Reverend John Suddards murder: Court hears of accused Stephen Farrow's previous threats to kills

 

A man accused of stabbing a priest and a former primary school teacher to death had previously made threats to kill an elderly woman, a court heard today.

Stephen Farrow, 48, admits the manslaughter of the Rev John Suddards in Thornbury, South Gloucestershire, on the grounds of diminished responsibility but denies murder, between February 12 and 15.

He also denies killing Mrs Betty Yates, 77, who was found stabbed at her cottage in Bewdley, Worcestershire, on January 4.

Farrow, of no fixed address, admits burgling another property, Vine Cottage, also in Thornbury, over the Christmas and New Year period that year.

Bristol Crown Court was today told Farrow has a previous conviction for aggravated burglary, dating back nearly two decades.

The jury of eight men and four women were told Farrow pleaded guilty to aggravated burglary at an address in Heath Road, Stourbridge, West Midlands in August 1994.

The owner, Stella Crow, had been the victim of a burglary four years earlier in which several items were stolen from one of her lodgers.

The court heard the owner, who was 77 in August 1994 but has since died, opened her front door to a man, "in his 20s", who initially said he was meeting someone at the property. He subsequently followed Ms Crow into the home where he produced a knife with a "12-inch blade".

Edward Burgess, for the prosecution, said the intruder demanded to go into one of the rooms. Ms Crow said she shouted for help, but the man said he knew nobody was at home.

In her statement, parts of which are disputed by the defence counsel, Ms Crow said: "He asked for money and jewellery.

"Then he said that if anyone came in, he would kill me and the dogs. He said: 'I have killed before.'

"He was holding the knife above my head in a stabbing stance," she said.

Michael Fitton QC, also for the prosecution, said forensic evidence, including links to the footwear worn by Farrow at the time of his arrest in February, connected all three cases. Scientific experts are expected to appear before the court next week.

The jury was told Mr Suddards, 59, was killed at his home just weeks after the burglary at nearby Vine Cottage.

The owners returned from holiday to find their home ransacked and a note pinned to the table with two of their kitchen knives which read: "Be thankful you didn't come back or we will have killed you, Christian scum. I f****** hate God."

The court heard there was "strong (forensic) support" that boot markings discovered at the scene matched those recovered from the defendant later upon his arrest in Kent. There was also a suggestion of Farrow's DNA being present on one of the kitchen knives found at Vine Cottage, jurors were told.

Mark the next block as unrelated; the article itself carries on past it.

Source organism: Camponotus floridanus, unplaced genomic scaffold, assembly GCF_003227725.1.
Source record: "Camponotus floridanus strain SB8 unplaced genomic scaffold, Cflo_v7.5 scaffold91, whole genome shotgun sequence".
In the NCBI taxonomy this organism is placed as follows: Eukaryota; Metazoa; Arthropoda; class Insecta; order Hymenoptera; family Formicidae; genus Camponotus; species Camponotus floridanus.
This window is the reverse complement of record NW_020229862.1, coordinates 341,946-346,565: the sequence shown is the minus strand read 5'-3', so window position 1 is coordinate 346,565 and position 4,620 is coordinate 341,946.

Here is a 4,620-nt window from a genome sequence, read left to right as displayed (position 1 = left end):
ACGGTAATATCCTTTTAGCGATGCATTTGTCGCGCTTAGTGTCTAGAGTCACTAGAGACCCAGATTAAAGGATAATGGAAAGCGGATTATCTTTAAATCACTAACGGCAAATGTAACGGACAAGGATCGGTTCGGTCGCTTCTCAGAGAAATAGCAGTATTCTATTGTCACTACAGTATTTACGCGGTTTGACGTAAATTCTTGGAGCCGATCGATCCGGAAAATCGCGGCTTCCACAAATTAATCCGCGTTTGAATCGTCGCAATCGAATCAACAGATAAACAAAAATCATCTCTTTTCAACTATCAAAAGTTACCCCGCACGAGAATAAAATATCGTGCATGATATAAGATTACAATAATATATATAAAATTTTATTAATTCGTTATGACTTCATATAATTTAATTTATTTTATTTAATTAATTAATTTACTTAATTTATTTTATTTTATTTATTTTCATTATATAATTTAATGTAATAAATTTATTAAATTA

It was DNA evidence which linked the defendant to the murder of widow Mrs Yates, who lived at her home, Riverscroft, on the banks of the River Severn, the court heard.

Farrow, who knew Mrs Yates, said he saw her on December 30 and that his DNA must have rubbed on to her hand when they shared a hug. The prosecution said Farrow's DNA would have been removed the first time Mrs Yates washed her hands - something Farrow must be claiming she did not do between her meeting with the defendant and her death on January 2, Mr Fitton said.

Mr Suddards's body was discovered fully clothed on February 14 with stab wounds to the neck and chest, lying on the floor surrounded by "items of a personal nature".

A Bible lay opened against his chest, while a canvas of Christ was positioned near him.

The court heard party poppers were also placed nearby, with Farrow having embarked on a "voyage of discovery" to "arrange the scene" to his wishes. He remained in the vicarageovernight to drink bottled lager and watch DVDs, the prosecution said.

He added the items discovered at the scene were intended to "harm the reputation and memory" of the clergyman.

The jury were told that while Farrow has admitted the manslaughter of Mr Suddards they would have to decide if his "mental disorder" diminished his responsibility for murder, while they would have to decide whether he did kill Mrs Yates, a death in which he denies any involvement.

"The Crown's view is this, he is not insane, he knows the difference between right and wrong, he knows what he is doing and what he did, he did as a matter of choice," Mr Fitton said.

"He was acting voluntarily and consciously and fully aware of his surroundings. He was not killing because he was mad.

"Our case is he killed the Reverend Suddards calmly, decisively and acted that night in a manner which was focused, directed and controlled.

"We say that he is guilty of the murder of Reverend Suddards, as he is guilty of the murder of Betty Yates."

In a written statement to the court today, the owners of Vine Cottage said they felt "threatened" by the note left in their kitchen.